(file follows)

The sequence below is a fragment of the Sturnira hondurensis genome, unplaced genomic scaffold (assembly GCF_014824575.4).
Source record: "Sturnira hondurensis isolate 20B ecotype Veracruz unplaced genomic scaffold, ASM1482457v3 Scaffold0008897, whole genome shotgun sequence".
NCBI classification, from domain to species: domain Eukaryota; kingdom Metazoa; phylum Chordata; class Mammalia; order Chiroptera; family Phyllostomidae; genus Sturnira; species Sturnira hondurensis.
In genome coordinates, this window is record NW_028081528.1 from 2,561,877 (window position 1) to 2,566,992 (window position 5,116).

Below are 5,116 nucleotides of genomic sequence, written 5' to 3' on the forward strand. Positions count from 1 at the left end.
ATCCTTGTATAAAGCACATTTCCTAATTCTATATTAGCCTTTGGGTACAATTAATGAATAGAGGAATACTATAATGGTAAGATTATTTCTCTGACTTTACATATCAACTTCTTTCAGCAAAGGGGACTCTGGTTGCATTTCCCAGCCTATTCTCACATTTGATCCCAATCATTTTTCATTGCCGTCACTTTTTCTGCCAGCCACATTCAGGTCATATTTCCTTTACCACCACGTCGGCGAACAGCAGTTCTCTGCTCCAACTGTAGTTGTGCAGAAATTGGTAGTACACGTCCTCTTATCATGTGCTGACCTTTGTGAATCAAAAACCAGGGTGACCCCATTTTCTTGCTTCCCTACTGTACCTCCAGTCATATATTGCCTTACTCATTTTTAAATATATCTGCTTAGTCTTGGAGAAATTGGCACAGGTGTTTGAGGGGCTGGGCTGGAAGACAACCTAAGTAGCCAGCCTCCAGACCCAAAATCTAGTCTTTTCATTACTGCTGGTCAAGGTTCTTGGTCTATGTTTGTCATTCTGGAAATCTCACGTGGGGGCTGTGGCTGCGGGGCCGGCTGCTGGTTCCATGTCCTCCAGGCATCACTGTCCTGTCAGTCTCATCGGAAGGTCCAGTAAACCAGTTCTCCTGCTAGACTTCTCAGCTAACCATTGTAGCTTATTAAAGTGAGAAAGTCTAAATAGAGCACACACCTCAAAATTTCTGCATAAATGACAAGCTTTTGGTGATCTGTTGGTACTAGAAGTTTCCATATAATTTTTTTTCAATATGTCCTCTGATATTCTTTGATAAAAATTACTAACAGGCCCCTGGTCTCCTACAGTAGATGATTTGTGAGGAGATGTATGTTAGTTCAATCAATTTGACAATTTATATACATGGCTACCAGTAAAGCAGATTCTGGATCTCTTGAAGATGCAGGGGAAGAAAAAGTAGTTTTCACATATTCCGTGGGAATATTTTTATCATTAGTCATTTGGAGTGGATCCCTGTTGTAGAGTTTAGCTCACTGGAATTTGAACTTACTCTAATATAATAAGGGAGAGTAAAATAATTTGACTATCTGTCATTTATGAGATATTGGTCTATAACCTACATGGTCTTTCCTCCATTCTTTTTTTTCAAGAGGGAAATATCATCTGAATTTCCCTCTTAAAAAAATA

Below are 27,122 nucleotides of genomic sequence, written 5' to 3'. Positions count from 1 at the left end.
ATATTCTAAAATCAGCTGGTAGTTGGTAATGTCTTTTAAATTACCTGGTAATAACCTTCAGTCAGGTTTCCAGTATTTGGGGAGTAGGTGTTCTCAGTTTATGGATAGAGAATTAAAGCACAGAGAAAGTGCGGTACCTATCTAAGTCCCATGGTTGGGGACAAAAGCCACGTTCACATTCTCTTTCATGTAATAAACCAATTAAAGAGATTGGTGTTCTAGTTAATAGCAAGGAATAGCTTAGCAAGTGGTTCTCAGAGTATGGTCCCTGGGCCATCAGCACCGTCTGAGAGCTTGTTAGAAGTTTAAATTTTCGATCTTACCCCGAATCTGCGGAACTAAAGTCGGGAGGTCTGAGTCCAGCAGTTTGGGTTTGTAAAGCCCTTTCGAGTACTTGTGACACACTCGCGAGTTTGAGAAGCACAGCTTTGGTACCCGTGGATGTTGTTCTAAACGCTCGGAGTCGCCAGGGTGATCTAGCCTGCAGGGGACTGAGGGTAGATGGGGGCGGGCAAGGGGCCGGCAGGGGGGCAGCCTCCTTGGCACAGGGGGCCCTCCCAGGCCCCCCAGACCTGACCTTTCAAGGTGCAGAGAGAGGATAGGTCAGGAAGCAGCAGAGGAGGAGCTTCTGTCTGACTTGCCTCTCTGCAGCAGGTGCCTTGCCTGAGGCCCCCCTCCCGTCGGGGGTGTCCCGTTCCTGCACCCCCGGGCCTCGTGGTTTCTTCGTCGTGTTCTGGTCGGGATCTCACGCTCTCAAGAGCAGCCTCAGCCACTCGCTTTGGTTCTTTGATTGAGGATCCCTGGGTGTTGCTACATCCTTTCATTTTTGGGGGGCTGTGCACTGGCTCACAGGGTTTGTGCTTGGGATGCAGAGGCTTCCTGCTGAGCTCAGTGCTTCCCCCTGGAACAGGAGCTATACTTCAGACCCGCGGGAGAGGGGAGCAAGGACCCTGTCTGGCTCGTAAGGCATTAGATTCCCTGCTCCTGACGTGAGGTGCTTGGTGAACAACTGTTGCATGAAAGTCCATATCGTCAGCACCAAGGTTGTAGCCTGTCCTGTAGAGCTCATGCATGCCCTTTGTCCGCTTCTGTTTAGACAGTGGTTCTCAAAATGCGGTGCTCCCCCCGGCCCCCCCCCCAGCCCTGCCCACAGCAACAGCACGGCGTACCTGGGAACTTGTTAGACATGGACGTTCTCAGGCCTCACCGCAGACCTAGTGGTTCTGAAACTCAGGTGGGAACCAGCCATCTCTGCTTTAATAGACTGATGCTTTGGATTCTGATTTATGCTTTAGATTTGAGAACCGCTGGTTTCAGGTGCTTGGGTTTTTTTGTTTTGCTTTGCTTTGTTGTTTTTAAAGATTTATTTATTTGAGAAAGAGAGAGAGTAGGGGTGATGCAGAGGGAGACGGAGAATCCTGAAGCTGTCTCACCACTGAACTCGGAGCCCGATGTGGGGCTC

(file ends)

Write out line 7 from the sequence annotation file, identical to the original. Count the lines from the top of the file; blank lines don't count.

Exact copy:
Below are 27,122 nucleotides of genomic sequence, written 5' to 3'. Positions count from 1 at the left end.